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Racing Helmet Buyer's GuideRacing Helmet Buyer's Guide

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Protecting your head, or more importantly, your brain, should be at the top of the list when it comes to auto racing safety. When selecting the right racing helmet, there are a lot of factors to keep in mind. There are unique materials, specific designs, certification requirements, and assorted sizes to keep in mind choosing a full face racing helmet. The fit needs to be perfect for the motorsport helmet to function as intended, but the feel needs to also be right. Vision, weight and air flow are all important factors when selecting a dirt track helmet. The process of choosing the right racing helmet can give you a headache, but we’re here to help you make a pain-free choice.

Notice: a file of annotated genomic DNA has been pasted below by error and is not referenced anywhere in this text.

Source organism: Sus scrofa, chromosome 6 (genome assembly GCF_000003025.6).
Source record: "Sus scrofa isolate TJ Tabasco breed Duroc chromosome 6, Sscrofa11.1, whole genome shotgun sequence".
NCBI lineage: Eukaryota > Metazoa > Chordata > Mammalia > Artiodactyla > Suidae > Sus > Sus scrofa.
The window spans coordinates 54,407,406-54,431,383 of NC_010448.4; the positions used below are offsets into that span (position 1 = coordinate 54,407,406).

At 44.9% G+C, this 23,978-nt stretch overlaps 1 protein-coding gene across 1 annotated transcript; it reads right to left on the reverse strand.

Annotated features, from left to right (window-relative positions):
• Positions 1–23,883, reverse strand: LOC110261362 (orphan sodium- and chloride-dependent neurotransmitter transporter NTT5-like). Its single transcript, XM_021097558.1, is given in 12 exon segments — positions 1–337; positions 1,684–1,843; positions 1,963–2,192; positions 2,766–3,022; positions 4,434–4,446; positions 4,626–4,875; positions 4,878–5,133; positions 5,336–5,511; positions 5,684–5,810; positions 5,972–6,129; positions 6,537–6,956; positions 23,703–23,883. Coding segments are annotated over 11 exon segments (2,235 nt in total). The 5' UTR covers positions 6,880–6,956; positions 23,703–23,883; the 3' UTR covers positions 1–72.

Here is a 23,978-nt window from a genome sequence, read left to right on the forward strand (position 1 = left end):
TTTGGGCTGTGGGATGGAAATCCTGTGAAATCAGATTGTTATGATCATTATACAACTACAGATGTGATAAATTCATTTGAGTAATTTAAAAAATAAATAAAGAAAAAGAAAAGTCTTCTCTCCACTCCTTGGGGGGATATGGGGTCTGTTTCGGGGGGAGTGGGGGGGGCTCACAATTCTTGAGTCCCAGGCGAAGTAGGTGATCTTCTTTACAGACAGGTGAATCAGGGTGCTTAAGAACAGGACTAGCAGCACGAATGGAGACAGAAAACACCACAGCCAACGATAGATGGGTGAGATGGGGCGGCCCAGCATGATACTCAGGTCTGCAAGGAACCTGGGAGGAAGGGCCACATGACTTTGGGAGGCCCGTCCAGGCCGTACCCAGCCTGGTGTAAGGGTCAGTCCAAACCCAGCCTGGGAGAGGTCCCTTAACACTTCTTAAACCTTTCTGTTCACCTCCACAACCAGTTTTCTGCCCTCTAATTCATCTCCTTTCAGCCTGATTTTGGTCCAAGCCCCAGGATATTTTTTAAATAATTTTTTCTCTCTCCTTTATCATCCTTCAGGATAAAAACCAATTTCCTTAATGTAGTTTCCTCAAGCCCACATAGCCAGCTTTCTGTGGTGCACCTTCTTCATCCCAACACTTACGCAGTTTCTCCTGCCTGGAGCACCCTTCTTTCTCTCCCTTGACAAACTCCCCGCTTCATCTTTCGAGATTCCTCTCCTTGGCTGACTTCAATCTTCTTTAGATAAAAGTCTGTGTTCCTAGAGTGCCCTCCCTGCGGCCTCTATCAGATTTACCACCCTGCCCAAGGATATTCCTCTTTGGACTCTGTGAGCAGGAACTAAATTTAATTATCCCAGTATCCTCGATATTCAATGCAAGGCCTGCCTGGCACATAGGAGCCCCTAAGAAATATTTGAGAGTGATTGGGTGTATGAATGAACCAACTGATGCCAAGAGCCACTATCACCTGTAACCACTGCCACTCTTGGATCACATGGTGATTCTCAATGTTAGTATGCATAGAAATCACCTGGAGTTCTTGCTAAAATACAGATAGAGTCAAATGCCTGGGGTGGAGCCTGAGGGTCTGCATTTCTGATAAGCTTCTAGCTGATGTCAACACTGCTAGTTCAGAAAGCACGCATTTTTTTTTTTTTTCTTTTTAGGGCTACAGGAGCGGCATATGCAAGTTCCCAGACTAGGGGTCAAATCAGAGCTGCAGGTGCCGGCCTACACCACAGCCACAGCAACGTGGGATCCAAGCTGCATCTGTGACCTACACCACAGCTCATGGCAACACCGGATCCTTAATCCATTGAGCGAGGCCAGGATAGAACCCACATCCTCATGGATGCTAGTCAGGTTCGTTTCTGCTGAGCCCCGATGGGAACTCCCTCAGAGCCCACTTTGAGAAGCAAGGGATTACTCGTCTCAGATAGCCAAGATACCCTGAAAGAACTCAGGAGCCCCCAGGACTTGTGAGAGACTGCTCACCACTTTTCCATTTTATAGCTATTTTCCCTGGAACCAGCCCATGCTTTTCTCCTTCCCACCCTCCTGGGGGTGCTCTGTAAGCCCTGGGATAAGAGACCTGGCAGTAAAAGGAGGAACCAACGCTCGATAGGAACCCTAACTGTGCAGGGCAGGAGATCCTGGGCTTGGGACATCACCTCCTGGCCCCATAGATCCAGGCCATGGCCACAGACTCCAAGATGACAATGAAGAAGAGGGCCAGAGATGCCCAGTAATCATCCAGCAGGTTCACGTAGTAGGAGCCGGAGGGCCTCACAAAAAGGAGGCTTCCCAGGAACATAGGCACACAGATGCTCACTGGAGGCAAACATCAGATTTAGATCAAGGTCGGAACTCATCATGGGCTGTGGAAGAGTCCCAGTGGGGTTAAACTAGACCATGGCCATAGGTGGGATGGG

Which Helmet Is Best for Racing?

The best racing helmet is the safest one within your budget. In our estimation, full face racing helmets with a current Snell certification are the best bet. Full face racing helmets that completely cover the head, chin and jaw area are the choice for most, but there are still those who use an open face helmet with shield. The best helmet is one with a current Snell approved racing helmet certification because if your racing helmet is out of certification, you will not be allowed to use it, which automatically takes you out of the race.

To be clear, there aren’t specific helmets designed for distinct types of racing, but there are helmets more suited to specific types of auto racing. As an example, there aren’t really dirt track racing helmets, but many in that racing discipline use a forced air helmet, or a fresh air helmet capable of hooking to a fresh air system to provide fresh oxygen to the driver. Forced air helmet designs make for great dirt car racing helmets since that atmosphere is known for throwing dirt in the driver’s face. Dirt track racing helmets take a lot of abuse so make sure you get one that can do the job. If you run a Sprint Car, Super Late Model, or any NASCAR-style derivative where in-car temperatures can be elevated, a forced air helmet needs to be on your wish list. This type of racing helmet may not be as important in drag racing where you only wear your helmet for seconds at a time.